In an interview with the Financial Times, Yale endowment chief David Swensen says that market timing is a futile exercise, and that investors should only invest in what they understand.
Swensen, who has built an exceptional long-term track record by investing largely in illiquid assets, tells the Times’ Chrystia Freeland that even if he could have, he wouldn’t have shifted large amounts of money into safe Treasury bills before the financial crisis last year. Swensen says that making bets on big changes during periods of radical disruption can net big rewards, but that “ultimately, market timing is an exercise in futility. When you’ve got dramatic movements in the markets you can identify after the fact a handful of investors that succeeded in the short run. But making big, aggressive asset allocation moves isn’t a strategy that’s likely to prove successful in the long run.”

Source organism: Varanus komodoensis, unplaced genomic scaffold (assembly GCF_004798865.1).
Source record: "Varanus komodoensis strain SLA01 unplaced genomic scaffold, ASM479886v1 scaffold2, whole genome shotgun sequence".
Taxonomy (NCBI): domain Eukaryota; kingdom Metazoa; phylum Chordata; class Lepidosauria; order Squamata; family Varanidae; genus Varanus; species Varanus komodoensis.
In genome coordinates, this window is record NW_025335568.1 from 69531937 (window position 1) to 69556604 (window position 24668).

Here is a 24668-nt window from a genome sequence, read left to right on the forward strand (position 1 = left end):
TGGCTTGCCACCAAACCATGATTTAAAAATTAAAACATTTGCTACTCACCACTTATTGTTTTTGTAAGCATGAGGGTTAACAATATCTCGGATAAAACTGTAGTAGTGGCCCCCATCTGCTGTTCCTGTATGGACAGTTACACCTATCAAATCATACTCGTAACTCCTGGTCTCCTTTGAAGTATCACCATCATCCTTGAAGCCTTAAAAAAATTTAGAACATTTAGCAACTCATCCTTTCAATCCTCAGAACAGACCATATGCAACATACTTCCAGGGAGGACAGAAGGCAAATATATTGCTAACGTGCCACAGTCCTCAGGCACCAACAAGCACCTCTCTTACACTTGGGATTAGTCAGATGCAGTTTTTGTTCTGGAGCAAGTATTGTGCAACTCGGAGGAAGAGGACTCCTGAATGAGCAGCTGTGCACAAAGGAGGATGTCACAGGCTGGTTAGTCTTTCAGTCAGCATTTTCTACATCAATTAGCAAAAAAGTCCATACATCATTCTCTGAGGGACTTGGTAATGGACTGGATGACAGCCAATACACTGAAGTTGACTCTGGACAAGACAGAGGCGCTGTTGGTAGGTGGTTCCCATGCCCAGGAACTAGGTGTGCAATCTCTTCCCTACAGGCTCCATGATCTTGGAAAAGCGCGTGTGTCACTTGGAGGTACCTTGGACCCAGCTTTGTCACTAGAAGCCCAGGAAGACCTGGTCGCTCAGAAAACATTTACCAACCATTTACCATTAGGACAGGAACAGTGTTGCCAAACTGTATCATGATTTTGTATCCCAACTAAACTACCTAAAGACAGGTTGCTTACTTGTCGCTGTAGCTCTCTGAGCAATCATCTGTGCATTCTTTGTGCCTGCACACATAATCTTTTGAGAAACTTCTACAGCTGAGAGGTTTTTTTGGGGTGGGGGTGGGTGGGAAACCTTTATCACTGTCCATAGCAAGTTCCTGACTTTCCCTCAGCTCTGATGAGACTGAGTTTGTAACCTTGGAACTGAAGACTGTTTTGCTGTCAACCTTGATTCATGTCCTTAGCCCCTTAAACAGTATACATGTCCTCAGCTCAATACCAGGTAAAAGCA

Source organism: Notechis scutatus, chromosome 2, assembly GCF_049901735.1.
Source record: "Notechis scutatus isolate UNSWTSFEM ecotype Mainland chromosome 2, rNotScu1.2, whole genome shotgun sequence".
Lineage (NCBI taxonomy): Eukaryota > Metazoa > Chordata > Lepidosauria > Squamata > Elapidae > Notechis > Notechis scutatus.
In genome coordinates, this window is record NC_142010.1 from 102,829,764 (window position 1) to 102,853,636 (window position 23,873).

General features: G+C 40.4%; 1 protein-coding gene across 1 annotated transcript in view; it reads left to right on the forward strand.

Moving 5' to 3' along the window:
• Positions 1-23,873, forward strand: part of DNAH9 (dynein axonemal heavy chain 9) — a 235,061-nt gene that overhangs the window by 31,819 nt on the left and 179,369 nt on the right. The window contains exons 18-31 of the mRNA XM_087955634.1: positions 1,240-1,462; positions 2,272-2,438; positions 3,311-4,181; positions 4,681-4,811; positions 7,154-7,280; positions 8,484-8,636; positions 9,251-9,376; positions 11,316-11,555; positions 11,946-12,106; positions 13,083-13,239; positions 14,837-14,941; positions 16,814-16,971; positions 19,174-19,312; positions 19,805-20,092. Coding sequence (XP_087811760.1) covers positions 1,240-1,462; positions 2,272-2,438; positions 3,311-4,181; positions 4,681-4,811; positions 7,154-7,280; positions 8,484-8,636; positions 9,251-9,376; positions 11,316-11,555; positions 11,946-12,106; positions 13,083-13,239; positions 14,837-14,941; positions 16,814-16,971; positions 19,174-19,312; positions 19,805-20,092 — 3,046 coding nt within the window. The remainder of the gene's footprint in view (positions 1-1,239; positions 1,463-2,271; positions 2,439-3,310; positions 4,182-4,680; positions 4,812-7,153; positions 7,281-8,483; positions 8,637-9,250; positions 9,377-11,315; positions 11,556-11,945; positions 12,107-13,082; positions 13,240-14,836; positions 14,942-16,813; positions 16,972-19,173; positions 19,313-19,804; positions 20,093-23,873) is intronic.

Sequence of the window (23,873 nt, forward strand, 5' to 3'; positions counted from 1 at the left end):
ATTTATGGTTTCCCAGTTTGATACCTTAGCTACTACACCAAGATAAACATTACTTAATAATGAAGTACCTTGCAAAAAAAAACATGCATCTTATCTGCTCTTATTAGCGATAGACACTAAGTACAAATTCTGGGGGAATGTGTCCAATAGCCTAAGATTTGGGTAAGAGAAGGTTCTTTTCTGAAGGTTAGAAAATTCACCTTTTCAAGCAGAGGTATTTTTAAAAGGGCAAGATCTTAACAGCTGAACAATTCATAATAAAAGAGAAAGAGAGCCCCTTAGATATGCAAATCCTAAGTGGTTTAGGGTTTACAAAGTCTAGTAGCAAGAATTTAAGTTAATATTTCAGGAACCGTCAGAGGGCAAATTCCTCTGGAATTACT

Swensen’s greatest piece of advice: “You should invest only in things that you understand. That should be the starting point and the finishing point.”
Because of that, most investors should focus on index funds, he says. “The overwhelming number of investors, individual and institutional, should be completely in low-cost index funds because that’s easy to understand,” Swensen says.